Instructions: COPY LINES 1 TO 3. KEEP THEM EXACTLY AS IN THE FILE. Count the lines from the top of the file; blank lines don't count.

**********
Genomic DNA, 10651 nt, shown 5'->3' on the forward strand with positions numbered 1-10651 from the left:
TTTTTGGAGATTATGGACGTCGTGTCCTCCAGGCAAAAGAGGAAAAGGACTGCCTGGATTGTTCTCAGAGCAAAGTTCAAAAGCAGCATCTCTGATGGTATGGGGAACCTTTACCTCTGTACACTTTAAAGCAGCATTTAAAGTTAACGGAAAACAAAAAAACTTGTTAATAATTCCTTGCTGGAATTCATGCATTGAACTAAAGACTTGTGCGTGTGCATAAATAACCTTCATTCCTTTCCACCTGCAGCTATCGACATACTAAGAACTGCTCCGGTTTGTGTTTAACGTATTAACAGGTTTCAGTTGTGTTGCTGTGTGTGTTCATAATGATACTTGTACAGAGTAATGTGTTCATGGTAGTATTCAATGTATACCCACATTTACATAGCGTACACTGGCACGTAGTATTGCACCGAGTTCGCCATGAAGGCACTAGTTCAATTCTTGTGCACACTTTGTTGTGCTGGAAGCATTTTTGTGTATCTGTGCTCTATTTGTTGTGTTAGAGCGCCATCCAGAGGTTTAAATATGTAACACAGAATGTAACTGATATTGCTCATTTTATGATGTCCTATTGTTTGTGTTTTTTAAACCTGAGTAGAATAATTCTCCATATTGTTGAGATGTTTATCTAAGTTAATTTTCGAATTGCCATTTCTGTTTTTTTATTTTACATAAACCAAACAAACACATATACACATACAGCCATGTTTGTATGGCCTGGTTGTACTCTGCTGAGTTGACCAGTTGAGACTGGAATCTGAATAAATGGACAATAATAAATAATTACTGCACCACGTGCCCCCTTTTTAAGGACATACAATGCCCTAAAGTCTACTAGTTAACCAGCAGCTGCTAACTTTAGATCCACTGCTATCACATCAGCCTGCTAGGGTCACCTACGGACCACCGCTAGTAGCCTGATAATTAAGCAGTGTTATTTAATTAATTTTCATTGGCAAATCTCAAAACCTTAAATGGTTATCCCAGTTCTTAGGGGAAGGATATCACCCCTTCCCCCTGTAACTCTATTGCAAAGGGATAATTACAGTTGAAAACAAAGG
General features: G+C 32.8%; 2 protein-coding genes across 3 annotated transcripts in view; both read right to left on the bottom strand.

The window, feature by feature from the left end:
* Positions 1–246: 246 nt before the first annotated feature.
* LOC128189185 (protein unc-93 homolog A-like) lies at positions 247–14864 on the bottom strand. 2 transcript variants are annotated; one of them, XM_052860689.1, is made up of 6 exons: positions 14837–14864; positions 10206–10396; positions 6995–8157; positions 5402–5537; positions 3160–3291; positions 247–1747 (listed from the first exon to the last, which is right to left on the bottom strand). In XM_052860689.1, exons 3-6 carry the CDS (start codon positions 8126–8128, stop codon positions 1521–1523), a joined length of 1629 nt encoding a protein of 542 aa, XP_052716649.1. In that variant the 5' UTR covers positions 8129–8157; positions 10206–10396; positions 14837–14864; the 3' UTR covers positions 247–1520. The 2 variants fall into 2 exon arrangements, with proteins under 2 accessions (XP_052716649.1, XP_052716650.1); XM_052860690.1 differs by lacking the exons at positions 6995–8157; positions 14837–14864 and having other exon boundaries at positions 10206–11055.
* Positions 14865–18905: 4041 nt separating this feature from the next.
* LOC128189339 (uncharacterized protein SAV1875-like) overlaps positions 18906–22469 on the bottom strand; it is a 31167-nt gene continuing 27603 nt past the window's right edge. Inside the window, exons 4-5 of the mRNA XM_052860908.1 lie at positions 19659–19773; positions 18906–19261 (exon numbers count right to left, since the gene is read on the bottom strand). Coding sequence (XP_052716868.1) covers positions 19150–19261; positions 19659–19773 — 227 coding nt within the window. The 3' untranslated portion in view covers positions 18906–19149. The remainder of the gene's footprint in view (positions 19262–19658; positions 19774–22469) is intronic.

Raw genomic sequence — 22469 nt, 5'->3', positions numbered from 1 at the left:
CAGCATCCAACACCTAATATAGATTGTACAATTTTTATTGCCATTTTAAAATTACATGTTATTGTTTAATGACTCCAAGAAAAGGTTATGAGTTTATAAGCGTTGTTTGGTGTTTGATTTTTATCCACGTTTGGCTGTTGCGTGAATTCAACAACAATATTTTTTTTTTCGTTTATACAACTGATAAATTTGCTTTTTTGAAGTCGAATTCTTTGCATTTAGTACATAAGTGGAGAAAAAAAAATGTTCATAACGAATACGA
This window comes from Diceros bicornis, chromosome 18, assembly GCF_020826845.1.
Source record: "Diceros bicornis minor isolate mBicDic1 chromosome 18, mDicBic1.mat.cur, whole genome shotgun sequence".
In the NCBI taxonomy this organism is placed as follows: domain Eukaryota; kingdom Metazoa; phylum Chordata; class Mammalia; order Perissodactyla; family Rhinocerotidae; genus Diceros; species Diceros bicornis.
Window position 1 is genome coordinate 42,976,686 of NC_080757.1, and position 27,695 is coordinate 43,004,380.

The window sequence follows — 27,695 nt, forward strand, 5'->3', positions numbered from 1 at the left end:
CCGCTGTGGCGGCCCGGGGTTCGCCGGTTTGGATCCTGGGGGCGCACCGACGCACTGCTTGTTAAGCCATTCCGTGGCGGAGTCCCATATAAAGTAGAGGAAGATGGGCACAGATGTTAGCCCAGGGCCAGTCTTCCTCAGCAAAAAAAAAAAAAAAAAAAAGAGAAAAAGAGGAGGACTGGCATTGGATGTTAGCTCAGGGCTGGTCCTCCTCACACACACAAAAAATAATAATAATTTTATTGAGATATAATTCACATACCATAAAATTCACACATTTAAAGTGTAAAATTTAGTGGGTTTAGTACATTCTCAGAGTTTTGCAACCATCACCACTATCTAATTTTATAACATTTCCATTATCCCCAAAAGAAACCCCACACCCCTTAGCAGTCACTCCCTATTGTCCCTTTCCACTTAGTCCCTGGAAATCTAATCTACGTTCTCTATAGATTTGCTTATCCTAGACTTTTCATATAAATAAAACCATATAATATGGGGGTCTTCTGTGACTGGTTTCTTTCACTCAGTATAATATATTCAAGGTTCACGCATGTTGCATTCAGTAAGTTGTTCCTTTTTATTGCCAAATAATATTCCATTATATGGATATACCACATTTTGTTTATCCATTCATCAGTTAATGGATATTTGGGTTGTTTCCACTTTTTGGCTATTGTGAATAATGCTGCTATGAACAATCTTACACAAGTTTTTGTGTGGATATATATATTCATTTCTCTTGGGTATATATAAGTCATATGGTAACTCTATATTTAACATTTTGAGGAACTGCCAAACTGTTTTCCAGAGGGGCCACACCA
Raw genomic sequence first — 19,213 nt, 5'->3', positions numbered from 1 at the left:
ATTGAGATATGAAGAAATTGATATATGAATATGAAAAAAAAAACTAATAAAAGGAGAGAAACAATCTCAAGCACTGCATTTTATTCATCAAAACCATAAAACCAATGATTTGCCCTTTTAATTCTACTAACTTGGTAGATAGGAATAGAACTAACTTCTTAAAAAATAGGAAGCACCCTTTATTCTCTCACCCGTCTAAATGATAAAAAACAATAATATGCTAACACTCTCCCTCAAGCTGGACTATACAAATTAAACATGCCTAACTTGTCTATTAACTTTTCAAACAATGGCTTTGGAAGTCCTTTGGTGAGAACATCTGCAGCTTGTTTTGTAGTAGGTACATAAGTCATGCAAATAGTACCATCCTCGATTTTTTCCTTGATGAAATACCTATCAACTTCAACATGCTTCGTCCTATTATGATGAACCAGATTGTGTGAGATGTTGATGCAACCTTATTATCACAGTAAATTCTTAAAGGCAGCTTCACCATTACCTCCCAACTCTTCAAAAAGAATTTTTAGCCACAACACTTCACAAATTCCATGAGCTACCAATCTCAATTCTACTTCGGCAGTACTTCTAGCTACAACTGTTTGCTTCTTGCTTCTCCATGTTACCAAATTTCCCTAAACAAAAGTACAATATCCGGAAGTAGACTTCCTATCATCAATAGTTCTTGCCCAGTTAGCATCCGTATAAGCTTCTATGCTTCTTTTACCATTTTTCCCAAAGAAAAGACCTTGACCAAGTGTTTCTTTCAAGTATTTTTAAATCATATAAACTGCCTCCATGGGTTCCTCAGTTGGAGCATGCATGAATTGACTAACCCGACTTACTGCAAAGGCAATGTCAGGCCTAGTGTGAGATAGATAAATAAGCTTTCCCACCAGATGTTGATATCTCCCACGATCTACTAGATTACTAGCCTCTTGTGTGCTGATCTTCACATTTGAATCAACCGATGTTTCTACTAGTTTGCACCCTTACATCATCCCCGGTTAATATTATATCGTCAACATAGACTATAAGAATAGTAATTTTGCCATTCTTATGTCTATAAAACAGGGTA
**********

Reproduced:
Genomic DNA, 10651 nt, shown 5'->3' on the forward strand with positions numbered 1-10651 from the left:
TTTTTGGAGATTATGGACGTCGTGTCCTCCAGGCAAAAGAGGAAAAGGACTGCCTGGATTGTTCTCAGAGCAAAGTTCAAAAGCAGCATCTCTGATGGTATGGGGAACCTTTACCTCTGTACACTTTAAAGCAGCATTTAAAGTTAACGGAAAACAAAAAAACTTGTTAATAATTCCTTGCTGGAATTCATGCATTGAACTAAAGACTTGTGCGTGTGCATAAATAACCTTCATTCCTTTCCACCTGCAGCTATCGACATACTAAGAACTGCTCCGGTTTGTGTTTAACGTATTAACAGGTTTCAGTTGTGTTGCTGTGTGTGTTCATAATGATACTTGTACAGAGTAATGTGTTCATGGTAGTATTCAATGTATACCCACATTTACATAGCGTACACTGGCACGTAGTATTGCACCGAGTTCGCCATGAAGGCACTAGTTCAATTCTTGTGCACACTTTGTTGTGCTGGAAGCATTTTTGTGTATCTGTGCTCTATTTGTTGTGTTAGAGCGCCATCCAGAGGTTTAAATATGTAACACAGAATGTAACTGATATTGCTCATTTTATGATGTCCTATTGTTTGTGTTTTTTAAACCTGAGTAGAATAATTCTCCATATTGTTGAGATGTTTATCTAAGTTAATTTTCGAATTGCCATTTCTGTTTTTTTATTTTACATAAACCAAACAAACACATATACACATACAGCCATGTTTGTATGGCCTGGTTGTACTCTGCTGAGTTGACCAGTTGAGACTGGAATCTGAATAAATGGACAATAATAAATAATTACTGCACCACGTGCCCCCTTTTTAAGGACATACAATGCCCTAAAGTCTACTAGTTAACCAGCAGCTGCTAACTTTAGATCCACTGCTATCACATCAGCCTGCTAGGGTCACCTACGGACCACCGCTAGTAGCCTGATAATTAAGCAGTGTTATTTAATTAATTTTCATTGGCAAATCTCAAAACCTTAAATGGTTATCCCAGTTCTTAGGGGAAGGATATCACCCCTTCCCCCTGTAACTCTATTGCAAAGGGATAATTACAGTTGAAAACAAAGG
General features: G+C 32.8%; 2 protein-coding genes across 3 annotated transcripts in view; both read right to left on the bottom strand.